This week the Bureau of Labor Statistics released unemployment numbers for December 2020. The overall unemployment rate stayed the same at 6.7%, but underlying numbers tell a grim story about the future of the restaurant industry.

Leisure and Hospitality have been hit the hardest of all industries with “employment declining by 498,000, with three-quarters of the decrease in food services and drinking places.” That is roughly 372,000 people out of work in what could be labeled as the restaurant industry. Couple these deficits with losses in parallel sectors like amusement, gaming, and recreation or other service-based industries, and the number of casualties for the service industry as a whole, is devastating. For perspective, Education and Government sectors came in a far second with a combined employment loss of 108,000.

There were upticks in employment too. Professional and business services increased along with temp service jobs. The December BLS numbers also showed a significant surge in the retail trade. “Retail trade added 121,000 jobs in December, with nearly half of the growth occurring in the component of general merchandise stores that includes warehouse clubs and supercenters (+59,000)”. Food and beverage stores also were reported as adding 8,000 jobs.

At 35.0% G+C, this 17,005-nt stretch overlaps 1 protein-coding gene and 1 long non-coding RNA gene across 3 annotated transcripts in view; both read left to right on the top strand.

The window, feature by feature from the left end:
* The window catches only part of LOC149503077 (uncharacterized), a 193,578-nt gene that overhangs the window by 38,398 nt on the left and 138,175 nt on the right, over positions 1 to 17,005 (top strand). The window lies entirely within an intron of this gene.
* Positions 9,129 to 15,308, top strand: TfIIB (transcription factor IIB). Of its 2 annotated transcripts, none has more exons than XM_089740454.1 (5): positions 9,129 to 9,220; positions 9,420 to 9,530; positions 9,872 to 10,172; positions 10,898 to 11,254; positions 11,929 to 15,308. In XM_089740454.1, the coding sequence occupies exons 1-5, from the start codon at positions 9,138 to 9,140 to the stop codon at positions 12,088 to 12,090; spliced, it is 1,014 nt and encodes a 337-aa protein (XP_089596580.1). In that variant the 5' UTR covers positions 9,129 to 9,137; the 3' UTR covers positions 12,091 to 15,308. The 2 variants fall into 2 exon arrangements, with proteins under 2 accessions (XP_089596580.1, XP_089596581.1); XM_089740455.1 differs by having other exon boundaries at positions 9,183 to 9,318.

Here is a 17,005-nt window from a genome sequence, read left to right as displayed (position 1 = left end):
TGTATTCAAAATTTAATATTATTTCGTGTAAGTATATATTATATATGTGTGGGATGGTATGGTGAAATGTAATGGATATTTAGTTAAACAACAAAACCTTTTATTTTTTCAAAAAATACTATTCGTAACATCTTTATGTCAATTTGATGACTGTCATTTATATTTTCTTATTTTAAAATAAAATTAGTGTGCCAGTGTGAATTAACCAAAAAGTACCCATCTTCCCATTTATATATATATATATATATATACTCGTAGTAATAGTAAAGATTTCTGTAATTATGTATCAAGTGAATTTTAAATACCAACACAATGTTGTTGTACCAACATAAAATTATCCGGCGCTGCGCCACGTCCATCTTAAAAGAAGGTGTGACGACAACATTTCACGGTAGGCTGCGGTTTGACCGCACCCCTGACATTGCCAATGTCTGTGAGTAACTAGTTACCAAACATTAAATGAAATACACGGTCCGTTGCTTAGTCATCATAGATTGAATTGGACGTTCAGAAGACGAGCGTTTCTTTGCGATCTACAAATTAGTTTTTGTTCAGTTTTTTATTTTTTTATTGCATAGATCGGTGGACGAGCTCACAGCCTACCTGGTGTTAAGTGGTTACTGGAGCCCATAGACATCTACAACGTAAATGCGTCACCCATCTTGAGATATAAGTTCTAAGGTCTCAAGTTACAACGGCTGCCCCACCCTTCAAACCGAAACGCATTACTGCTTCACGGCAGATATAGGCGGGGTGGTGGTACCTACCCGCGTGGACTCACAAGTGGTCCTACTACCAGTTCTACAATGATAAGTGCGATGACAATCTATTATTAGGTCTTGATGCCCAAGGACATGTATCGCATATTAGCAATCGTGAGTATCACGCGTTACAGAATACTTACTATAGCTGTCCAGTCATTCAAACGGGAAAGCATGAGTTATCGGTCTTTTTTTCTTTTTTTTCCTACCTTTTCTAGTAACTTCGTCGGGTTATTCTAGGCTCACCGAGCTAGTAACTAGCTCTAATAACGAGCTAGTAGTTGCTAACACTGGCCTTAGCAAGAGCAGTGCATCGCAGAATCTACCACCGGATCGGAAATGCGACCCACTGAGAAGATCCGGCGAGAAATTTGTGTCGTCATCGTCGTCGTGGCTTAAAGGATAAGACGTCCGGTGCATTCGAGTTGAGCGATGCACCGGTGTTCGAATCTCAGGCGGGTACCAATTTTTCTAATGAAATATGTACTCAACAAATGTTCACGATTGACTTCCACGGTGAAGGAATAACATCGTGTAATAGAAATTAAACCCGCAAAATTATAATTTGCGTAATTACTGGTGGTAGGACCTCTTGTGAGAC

The BLS report shows that there were gains in Construction, Transportation, Warehousing/Storage, Healthcare Services, Manufacturing, and Wholesale Trade employment. They state that employment changed very little in other major sectors, like mining and information industries.

The depressed numbers for the Leisure and Hospitality sectors don’t come as a surprise to any of us who have been employed in them. Many full service restaurant workers have not worked since the initial shutdown in March. This is not for lack of eagerness to return to work, but a combination of fear, driven by COVID and the perpetual start and stop treadmill that many states have served up to the industry. Workers navigating openings and closings of their workplaces put them in jeopardy of losing unemployment insurance benefits with no promise of continuous employment. For many, taking a risk of going back to work and giving up the unemployment safety net only to lose the job because of another lockdown mandate can be excruciating.